Even in the face of the recession, Arts & Economic Prosperity IV revealed that the arts have remained resilient. The 2010 expenditures by arts organizations were just three percent behind their 2005 levels ($61.1 billion vs. $63.1 billion).

“As all budgets—local and national, public and private—continue to reel from the effects of the economic downturn, some may perceive the arts as an unaffordable luxury reserved for only the most prosperous times,” says Jonathan Spector, President & CEO of The Conference Board.

“Fortunately, this rigorous report offers evidence that the nonprofit arts industry provides not just cultural benefits to our communities, but also makes significant positive economic contributions to the nation’s financial well being regardless of the overall state of the economy. This certainly is something to applaud.”

By focusing on the quantitative economic impact of the arts, Arts & Economic Prosperity IV elucidates the connection between the arts and the economy and validates the arts as a resilient industry with cultural and economic benefits.

This study compels nonprofits, businesses, and government officials to consider the arts and culture industry as a job creator and an economic stimulator. Arts & Economic Prosperity IV can be an extremely useful tool in attracting arts advocates and developing stronger, more meaningful partnerships across sectors.

For more information on Arts & Economic Prosperity IV, including information on downloading and purchasing all study reports, please visit www.AmericansForTheArts.org/EconomicI...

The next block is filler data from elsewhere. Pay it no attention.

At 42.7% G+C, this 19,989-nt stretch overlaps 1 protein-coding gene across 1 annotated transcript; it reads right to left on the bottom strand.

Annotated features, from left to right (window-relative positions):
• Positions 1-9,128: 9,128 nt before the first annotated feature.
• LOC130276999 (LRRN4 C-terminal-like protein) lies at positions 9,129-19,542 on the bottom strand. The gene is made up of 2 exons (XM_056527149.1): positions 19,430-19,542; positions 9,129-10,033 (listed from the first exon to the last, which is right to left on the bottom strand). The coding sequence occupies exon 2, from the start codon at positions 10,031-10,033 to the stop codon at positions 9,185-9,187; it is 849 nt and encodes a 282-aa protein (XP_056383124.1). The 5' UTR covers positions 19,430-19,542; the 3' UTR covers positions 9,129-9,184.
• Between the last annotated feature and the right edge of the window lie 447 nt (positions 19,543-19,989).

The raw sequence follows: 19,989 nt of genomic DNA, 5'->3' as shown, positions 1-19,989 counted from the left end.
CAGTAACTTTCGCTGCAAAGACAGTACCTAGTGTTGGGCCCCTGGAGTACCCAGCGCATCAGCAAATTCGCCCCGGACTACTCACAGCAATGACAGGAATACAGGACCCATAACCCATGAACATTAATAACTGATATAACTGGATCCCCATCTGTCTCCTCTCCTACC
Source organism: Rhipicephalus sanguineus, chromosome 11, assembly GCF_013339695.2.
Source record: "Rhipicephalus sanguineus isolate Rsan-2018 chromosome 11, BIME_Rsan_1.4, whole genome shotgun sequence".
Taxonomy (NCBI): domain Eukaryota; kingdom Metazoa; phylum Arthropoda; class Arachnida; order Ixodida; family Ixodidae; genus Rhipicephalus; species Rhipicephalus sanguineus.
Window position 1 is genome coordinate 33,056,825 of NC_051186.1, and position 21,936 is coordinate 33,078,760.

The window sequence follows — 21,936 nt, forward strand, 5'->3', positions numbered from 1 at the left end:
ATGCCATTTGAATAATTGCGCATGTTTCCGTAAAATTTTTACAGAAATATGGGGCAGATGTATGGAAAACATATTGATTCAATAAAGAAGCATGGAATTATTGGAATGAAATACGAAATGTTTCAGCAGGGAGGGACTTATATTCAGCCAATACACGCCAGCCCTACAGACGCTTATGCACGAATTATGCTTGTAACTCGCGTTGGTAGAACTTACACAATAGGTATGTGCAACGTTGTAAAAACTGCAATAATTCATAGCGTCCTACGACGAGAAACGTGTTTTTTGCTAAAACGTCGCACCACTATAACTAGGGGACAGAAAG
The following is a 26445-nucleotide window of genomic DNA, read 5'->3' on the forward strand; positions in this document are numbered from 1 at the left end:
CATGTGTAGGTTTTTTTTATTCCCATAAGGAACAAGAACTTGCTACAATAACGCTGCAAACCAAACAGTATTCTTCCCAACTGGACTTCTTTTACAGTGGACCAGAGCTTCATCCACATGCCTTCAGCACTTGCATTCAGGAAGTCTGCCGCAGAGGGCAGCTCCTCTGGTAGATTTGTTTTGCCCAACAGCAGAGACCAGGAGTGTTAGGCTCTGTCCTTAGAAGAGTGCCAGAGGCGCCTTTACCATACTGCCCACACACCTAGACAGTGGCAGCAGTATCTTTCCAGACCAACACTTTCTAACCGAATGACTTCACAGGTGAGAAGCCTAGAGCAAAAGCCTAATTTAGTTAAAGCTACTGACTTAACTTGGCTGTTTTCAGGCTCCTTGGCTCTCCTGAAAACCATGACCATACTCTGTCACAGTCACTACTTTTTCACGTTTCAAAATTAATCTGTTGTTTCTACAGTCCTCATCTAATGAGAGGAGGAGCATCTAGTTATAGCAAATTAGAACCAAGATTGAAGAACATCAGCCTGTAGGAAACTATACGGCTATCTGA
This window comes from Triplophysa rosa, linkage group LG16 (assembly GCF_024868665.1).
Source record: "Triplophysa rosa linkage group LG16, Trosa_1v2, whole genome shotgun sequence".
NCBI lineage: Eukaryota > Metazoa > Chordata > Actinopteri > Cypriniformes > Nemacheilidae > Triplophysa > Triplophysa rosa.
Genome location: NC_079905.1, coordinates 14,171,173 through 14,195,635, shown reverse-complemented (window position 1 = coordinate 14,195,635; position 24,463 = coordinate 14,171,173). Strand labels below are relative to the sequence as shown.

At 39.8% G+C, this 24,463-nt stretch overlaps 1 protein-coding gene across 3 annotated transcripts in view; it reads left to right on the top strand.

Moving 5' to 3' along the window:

Bob_Keeshan 1 year, 11 months ago

According to the internets, Peter Jasso makes about $60,000, plus benefits. Assuming he has at least one assistant, that's probably $30,000 plus benefits.

Plus they have office supplies, rent, etc. to pay for.

Brownback has budgetd $200,000. That's probably enough to pay the staff and the rent. Is this a two-jobs program? Pathetic.

Brendon Allen 1 year, 11 months ago

Off topic but each time I see this picture of the nice new capital digs along with cuts and deficit it just makes me a bit ill... priorities! If they met at the motel 8 or hooters just as much would get done (or not done).

oldexbeat 1 year, 11 months ago

Arts normally show the beauty and the sad realities. Art can be anti-brownbackistan since art often confronts what free speech is about and has been often the target of rightwing nuts such as Brownback. Remember the sad crying portrait of Sammy, the one that was taken down to not upset the governor. (He is truly such a sensitive man, I would guess -- I mean all that money for third graders being held back for reading problems -- wait, that money came from 3-4 year olds. Nevermind.)

So art is a threat to the mean and the callous and the Koch suckers of Kansas. Obviously, since it was the first to go, costing the state millions in the end. It was not about the budget, I'm saying.

George_Braziller 1 year, 11 months ago

The Kansas Arts Foundation had an entire year to come up with a strategic plan and didn't. Now there is the Kansas Creative Arts Industries Commission to come up with a strategic plan. In reality it'll be two more years before they're even eligible for NEA funding.

Even after a strategic plan is created the State has to adopt it, have it in effect, and show progress is being made on the goals and with the implementation. For the last part NEA requires a minimum of one year.